Then, you check directly with Singapore Airlines and discover that same business class flight for 198,000 Singapore KrisFlyer miles.
Since Singapore Airlines is a transfer partner, you could transfer 198,000 points and book directly through the airlines, rather than use 288,546 Ultimate Rewards® in the portal. That’s a difference of more than 90,000 points!
Always do the math and check your options. Don’t assume that you’ll get better value if you book directly in the Chase travel portal, or that you’ll always get better value by transferring to partners.
» Learn more: 5 travel rewards myths that could cost you
2. Book flights directly in the portal and earn miles
As you saw in the first example above, you could fly to India for 85,000 United miles, or you could save about half of that and book directly in the Chase Ultimate Rewards® travel portal for 42,825 points. There’s another benefit to redeeming Chase Ultimate Rewards® for flights in the portal: You’ll earn miles when you fly.
When you redeem transferred miles for a flight, you won’t earn new miles for the award flight you take. But when you book a flight with credit card points like Chase Ultimate Rewards®, it acts like a revenue ticket and you will earn new miles when you fly. When cash fares are low, you can find great deals by booking directly in the portal for a low number of points. Plus, you’ll earn miles in the process.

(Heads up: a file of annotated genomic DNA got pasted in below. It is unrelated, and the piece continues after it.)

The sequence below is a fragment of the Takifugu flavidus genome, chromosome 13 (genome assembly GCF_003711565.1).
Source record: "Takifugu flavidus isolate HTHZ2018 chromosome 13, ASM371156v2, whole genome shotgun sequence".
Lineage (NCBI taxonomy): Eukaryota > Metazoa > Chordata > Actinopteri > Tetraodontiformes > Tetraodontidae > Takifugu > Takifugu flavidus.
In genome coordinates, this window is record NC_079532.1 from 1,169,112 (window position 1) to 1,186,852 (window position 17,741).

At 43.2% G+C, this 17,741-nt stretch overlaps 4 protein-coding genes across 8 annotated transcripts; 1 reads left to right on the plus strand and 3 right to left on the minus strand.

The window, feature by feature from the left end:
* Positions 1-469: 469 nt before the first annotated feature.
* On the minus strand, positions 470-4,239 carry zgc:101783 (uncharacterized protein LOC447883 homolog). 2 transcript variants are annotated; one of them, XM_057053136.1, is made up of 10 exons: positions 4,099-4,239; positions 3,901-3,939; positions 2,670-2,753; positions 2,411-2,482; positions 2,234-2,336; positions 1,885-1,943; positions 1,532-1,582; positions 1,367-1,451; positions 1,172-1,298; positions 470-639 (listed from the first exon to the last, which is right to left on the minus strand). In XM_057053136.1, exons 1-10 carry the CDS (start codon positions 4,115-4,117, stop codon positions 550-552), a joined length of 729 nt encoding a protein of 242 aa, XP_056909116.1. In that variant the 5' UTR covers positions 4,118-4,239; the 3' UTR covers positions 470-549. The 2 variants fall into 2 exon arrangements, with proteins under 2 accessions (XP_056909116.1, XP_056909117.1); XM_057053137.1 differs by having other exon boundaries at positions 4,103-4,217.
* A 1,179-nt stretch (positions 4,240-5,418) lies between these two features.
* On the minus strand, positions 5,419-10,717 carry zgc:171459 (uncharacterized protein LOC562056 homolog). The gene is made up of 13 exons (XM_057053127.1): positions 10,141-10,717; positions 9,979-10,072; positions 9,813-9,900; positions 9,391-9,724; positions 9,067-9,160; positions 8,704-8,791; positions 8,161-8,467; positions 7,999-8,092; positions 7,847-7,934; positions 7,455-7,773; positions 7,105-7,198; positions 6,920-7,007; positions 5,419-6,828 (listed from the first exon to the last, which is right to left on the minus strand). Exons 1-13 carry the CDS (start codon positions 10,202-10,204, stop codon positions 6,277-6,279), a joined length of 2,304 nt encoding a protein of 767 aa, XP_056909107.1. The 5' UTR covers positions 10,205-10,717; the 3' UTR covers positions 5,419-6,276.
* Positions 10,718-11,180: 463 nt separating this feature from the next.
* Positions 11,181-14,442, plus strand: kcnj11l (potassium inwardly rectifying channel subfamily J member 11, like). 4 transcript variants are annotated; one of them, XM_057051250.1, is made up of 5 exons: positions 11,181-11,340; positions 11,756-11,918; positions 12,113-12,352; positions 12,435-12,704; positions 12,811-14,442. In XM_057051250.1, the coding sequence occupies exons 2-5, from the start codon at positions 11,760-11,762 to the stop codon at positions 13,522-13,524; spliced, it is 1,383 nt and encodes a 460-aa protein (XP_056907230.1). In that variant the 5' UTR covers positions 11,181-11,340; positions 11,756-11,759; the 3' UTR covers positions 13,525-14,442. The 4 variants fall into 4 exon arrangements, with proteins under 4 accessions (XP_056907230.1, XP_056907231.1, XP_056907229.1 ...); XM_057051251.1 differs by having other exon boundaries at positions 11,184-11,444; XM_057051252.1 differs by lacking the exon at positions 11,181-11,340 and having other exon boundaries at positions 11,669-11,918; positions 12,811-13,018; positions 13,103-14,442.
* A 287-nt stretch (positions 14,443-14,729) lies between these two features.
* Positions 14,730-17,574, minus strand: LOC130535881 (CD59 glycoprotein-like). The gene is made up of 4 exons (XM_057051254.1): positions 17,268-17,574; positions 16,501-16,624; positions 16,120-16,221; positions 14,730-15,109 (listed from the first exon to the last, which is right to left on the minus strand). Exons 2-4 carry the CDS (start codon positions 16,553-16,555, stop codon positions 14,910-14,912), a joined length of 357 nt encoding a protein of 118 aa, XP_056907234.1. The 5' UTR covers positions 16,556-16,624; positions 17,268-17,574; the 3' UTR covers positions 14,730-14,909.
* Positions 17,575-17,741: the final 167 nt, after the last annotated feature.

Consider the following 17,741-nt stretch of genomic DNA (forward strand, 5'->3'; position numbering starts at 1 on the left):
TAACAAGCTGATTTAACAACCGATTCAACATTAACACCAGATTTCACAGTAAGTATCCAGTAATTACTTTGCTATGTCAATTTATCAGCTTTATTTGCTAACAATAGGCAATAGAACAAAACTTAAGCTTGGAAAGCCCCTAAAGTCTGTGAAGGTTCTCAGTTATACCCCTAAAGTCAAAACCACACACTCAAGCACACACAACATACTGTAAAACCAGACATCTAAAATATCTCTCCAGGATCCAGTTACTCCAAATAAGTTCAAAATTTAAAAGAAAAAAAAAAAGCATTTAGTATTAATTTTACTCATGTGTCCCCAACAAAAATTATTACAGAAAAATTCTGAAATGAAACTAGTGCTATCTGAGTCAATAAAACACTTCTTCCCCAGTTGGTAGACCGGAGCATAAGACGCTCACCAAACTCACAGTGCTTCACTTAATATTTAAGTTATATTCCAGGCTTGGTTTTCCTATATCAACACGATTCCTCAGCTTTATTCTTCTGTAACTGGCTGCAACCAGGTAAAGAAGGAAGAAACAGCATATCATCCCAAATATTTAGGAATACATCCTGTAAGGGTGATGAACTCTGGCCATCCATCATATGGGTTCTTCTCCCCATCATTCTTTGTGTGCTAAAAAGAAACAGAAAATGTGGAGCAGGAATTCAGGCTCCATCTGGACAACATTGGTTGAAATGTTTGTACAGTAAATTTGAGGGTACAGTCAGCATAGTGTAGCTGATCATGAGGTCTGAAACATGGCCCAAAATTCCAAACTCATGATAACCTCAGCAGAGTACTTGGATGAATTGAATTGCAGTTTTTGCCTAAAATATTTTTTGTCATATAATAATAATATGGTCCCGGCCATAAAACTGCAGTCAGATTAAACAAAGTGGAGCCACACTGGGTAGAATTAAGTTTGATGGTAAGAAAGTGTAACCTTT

Nerd tip: It’s important to note this doesn’t hold true for hotels. If you book a hotel room through the Chase travel portal, you won’t earn hotel points during your stay.
» Learn more: How to earn and use Chase Ultimate Rewards®
3. Say aloha to Hawaii for only 17,500 miles
Want to fly a United flight from the U.S. mainland to Hawaii for fewer miles than United charges? With Chase Ultimate Rewards®, you can.
Singapore Airlines is one of the airline partners that you can transfer your Chase Ultimate Rewards® to at a 1:1 ratio. Singapore is a member of the Star Alliance, so you can use Singapore Airlines miles to book flights on any Star Alliance partner.
When you use Singapore KrisFlyer miles to fly from the continental U.S. to Hawaii, you’ll pay just 17,500 each way in economy. Since United is also part of the Star Alliance, you can use your Singapore Airlines miles to fly United to Hawaii, and you’ll likely pay fewer miles than United would charge. United has switched to dynamic award pricing and no longer publishes an award chart, so you can’t be sure how many miles it will charge for a flight to Hawaii.